We are enjoying Grenada. It is a very interesting place. Sometimes interesting in a fun way, and sometimes in a way that makes for good stories…
Port Lois Marina in St George’s is well run, reasonably priced and exceeds our expectations. The staff is endlessly helpful. The facilities are modern, well maintained and clean. The cost is reasonable. Pretty much a great base to explore from.
We are only 10º north of the equator, so it is hot and humid. Pretty much every day, the weather is the same: Hot and humid, with occasional showers. Much of the time the tradewinds blow which helps, but the marina is in a well protected harbor surrounded by high hills so the breeze is not reliable. The air conditioning systems on the boat are getting a workout most days.
Weather forecasts here are so bad it is almost funny. There is no weather radar that covers the local area, and the weather approaches from the east, where there is no real detailed information about what is headed this way. A few weeks ago while I was traveling in the states, at 5AM Karen was literally thrown on the floor out of bed when the boat rolled on its side in a gust of wind. What the…!??!
It turns out a tropical wave, of which about one rolls through every week, decided to get a bit of an attitude as it approached the island. The airport (about 10 miles away) reported sustained winds of 70 knots. Most of the morning was pretty wild and crazy. Completely unforecast, and a surprise to everybody. Other than a few downed powerlines, no damage that we saw.
The bus system here is pretty great. There are nine routes across the island, and the fare is EC$2.50 (about US$0.90). The buses are run independently, and pretty much all of them are minivans configured to seat about 15 very friendly people.
Each bus has a driver, and a conductor. The conductor’s primary job is to keep on eye on the sidewalk to be sure no potential customers are missed, and he collects the fares. During the day you rarely have to wait more than three or four minutes for the next bus. They are all crowded, but somehow they always seem able to squeeze one more passenger in. Everybody is polite and accommodating.
This past week was the Grenada version of carnival, or as it is locally known, “Spicemas” or more likely, just “‘Mas.” Of the local celebrations we have seen, this one was not one of our favorites. There was almost no live music, rather all recorded techno-dance stuff, and really, really, REALLY LOUD. How loud? Our boat was over a half mile away, and the “music” had our hatches literally vibrating to the beat.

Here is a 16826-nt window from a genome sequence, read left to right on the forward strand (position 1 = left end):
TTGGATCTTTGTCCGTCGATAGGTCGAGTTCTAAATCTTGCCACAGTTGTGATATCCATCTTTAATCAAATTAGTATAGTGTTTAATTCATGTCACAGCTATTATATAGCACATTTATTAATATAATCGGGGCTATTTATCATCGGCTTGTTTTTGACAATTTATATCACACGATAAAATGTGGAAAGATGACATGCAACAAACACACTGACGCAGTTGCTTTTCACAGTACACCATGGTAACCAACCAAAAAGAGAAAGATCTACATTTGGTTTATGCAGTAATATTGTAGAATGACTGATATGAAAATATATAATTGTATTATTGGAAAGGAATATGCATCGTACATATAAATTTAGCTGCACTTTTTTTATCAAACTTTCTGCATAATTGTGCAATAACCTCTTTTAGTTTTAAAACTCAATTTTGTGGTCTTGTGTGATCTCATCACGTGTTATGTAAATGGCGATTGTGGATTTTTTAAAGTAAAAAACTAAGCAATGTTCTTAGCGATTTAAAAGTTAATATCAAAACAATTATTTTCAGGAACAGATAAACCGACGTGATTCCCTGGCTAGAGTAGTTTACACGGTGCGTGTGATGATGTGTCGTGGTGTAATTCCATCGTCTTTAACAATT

People who know me (Bill), will likely know that loud music has never been my cup of tea, but this was too loud even for Karen who described walking past one of the trucks and having the breath knocked out of her chest.
Getting Stuff Done
We always do our best to follow the rules wherever we are. Trying to be the kind of visitors that any place is happy to welcome and have back. As part of that, we did our research ahead of time and discovered that to get a local fishing license we needed to go to the Fisheries Department in downtown St George’s. So we hopped on the Number 1 Bus, and off went on an afternoon adventure.
The Fisheries Department is located above the Fish Market. Since this was half a block from the bus terminal, it was easy to find. After that, things got a bit more… confused. Wandering in we are eventually greeted by someone, and when we explain out reason for being there, she sends us to the “third door on the right”. We knock, and enter, and explain that we are there to get a fishing license. The two young ladies in the office look at us like we have two heads. Like they have never heard of such a thing, except we are in the fisheries department… “Maybe you need to go to the next door.” So off we go to the fourth door on the right…
Once again we are in an office with two women, who in the absence of any other work give us their full attention, and have NO IDEA what we are looking for. We try to explain that we want to fish recreationally, no selling of fish, and we want to have whatever permits are needed. They ask many very simple questions, and finally decide that they need to bring in the boss. Really???
After a few minutes the boss comes in and we explain what we want to him. He seems puzzled, like this is the first time this has ever come up. He says that this office can not issue a fishery registration to a foreign vessel, we will have to go to see the Minister of Agriculture.
By this point, I am convinced we are not speaking the same language. There are many non-Grenadian boats we have seen in our marina and in the local yacht club sport fishing locally, and I am sure they have not gone through this.
We get back to the marina, and Karen grabs one of the local charter boat captains to get the scoop. Turns out no permits are necessary for sport fishing, only for commercial fishing for market. Oh well, it was fun and educational…
Karen first heard about hunting season in Grenada from a local taxi driver. We saw a poster for hunting season in the fisheries office. It was more than a bit out of date, but so were ALL of the posters on the wall… but it had the basic scoop…
The taxi driver described a dinner of Mona Monkey. “Like eating a burnt baby.” This year hunting season opens Oct 1. Apparently you can put in an order with a local restaurant and hunter for a monkey dinner. Karen might try an iguana, I haven’t yet decided if I want to eat a “burnt baby.” Mona monkeys are not native, and can be serious pests in the agricultural regions of the country.